A World United or a World Exploited? Christian Perspectives on Globalisation (EPUB)-0

A World United or a World Exploited? Christian Perspectives on Globalisation (EPUB)

� Stephen Ames examines how religious belief adds a depth of meaning to human wellbeing and personhood, and a moral context for our response to globalisation. � John D’Arcy May considers how world religions can work collaboratively to enhance human wellbeing. He challenges the ‘secularisation thesis’, noting also the growing influence of Buddhism and Islam. � Bruce Duncan argues that the Global Financial Crisis is fundamentally a moral one exacerbated by neoliberal economics. To avoid such crises, economic policies must concentrate on promoting social equity and human wellbeing for everyone. � Rowan Ireland highlights the contradictions in the effects of globalisation in a Brazilian shanty-town, showing how these processes can disempower poorer people, but if well managed can develop resources in local struggles for justice and human rights. � Robyn Reynolds considers how all religious traditions can manifest the divine in the world and promote the struggle for human wellbeing. Christian mission today involves listening to the poor and marginalised, especially women and indigenous peoples. � Jim and Therese D’Orsa focus on the role of education in helping develop a framework of meaning to make sense of the world and interpret people’s personal experience. � Wes Campbell draws from the German theologian, Ernst Troeltsch, to examine the relativising effects on religions and cultures of globalisation. Editor: Dr Peter Price is Lecturer at Yarra Theological Union, a College of the University of Divinity, and Adjunct Senior Research Fellow (History) of Monash University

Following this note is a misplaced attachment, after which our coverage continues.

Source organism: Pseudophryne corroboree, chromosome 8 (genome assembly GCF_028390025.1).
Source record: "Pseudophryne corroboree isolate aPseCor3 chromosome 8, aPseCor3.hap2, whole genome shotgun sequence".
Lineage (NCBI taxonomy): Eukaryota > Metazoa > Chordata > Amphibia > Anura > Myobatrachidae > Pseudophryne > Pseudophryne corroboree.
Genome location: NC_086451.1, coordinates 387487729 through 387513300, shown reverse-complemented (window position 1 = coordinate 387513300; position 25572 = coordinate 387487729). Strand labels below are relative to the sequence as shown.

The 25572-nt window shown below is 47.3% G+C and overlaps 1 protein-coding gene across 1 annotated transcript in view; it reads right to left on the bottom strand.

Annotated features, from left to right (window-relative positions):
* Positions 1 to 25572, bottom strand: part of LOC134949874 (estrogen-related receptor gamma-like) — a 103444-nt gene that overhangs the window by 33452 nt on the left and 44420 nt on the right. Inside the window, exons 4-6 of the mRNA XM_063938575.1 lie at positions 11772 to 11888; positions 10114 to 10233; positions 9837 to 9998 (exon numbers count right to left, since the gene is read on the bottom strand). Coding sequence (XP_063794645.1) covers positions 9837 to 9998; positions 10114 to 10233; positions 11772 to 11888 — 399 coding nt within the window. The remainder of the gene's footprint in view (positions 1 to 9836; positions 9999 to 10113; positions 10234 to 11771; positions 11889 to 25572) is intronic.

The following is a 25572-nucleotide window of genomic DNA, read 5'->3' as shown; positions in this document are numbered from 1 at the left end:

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The processes of globalisation are reshaping our world dramatically and rapidly. The great issues of our day emphasise that we are all in this together: startling inequalities, pressures on the environment, continuing hunger and poverty, climate change, economic integration, mass migrations, instant communications and recurring armed conflicts.
How do we ensure that these vast developments work for the ‘common good’, promote greater social equity and better life opportunities, especially for the most disadvantaged?
In this issue of Interface, scholars from the Yarra Institute for Religion and Social Policy within Melbourne’s University of Divinity tackle key aspects of globalisation.

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